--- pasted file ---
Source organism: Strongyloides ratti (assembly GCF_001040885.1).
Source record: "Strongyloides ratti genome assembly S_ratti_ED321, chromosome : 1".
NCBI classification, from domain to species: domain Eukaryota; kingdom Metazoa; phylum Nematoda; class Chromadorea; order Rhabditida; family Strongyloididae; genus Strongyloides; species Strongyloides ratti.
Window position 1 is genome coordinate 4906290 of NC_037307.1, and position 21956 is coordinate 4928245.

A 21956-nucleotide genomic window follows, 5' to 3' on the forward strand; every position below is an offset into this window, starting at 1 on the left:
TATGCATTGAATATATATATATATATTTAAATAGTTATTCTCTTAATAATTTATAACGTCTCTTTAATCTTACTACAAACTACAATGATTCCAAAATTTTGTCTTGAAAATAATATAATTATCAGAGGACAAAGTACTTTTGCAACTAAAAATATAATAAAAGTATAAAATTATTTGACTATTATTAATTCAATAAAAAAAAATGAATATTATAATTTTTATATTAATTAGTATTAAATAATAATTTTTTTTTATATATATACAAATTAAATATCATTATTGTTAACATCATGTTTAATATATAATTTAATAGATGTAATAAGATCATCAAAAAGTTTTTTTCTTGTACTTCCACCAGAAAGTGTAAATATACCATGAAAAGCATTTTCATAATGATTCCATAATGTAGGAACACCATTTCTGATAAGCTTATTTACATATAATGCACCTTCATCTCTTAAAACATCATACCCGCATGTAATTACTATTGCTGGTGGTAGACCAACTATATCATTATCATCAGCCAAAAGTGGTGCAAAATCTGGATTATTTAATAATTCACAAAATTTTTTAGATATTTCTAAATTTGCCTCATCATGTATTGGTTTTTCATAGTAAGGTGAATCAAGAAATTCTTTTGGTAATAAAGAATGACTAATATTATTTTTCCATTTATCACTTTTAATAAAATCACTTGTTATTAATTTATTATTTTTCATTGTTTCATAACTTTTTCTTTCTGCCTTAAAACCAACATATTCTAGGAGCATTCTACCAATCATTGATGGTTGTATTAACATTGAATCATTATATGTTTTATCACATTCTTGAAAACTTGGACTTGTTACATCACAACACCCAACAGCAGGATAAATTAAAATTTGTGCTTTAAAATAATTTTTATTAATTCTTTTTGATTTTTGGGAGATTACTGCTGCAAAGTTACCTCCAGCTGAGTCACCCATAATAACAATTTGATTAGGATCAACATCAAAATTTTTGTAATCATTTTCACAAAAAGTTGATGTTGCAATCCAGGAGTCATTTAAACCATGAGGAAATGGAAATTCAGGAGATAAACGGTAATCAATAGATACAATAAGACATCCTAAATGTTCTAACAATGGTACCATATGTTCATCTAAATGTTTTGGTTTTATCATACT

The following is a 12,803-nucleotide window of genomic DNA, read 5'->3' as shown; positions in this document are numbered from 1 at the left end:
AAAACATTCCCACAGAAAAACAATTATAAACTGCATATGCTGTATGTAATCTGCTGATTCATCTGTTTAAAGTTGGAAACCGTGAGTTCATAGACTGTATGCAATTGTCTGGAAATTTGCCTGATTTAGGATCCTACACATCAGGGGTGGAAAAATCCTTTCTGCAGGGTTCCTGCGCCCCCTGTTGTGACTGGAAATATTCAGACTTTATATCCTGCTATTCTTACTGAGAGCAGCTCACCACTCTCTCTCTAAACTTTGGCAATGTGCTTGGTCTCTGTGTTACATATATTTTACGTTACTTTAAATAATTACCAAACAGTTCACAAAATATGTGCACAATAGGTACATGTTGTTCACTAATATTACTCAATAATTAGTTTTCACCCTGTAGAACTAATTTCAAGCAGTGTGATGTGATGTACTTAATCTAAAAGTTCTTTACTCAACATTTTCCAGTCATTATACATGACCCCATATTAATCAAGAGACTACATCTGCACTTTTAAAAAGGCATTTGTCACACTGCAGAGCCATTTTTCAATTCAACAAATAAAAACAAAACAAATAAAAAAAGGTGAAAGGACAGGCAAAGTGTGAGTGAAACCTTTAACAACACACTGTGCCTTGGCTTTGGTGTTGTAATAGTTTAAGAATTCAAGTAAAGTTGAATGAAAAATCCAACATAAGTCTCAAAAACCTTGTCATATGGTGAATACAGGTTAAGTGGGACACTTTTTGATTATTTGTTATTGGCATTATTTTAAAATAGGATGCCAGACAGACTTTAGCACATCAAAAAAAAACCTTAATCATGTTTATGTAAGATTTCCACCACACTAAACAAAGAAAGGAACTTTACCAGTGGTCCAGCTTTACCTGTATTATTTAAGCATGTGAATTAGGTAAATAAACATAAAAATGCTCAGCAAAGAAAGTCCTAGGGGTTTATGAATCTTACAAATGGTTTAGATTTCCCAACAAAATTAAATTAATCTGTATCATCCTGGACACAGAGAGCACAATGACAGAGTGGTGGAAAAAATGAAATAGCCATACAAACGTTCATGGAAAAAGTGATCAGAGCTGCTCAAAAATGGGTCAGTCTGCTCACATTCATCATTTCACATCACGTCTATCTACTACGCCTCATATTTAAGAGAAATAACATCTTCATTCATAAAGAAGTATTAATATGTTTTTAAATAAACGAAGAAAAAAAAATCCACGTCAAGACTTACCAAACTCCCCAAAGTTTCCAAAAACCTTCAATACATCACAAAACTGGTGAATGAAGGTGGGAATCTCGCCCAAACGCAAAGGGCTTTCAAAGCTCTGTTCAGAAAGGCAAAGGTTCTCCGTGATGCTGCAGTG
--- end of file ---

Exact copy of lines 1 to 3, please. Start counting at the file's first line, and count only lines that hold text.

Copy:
Source organism: Strongyloides ratti (assembly GCF_001040885.1).
Source record: "Strongyloides ratti genome assembly S_ratti_ED321, chromosome : 1".
NCBI classification, from domain to species: domain Eukaryota; kingdom Metazoa; phylum Nematoda; class Chromadorea; order Rhabditida; family Strongyloididae; genus Strongyloides; species Strongyloides ratti.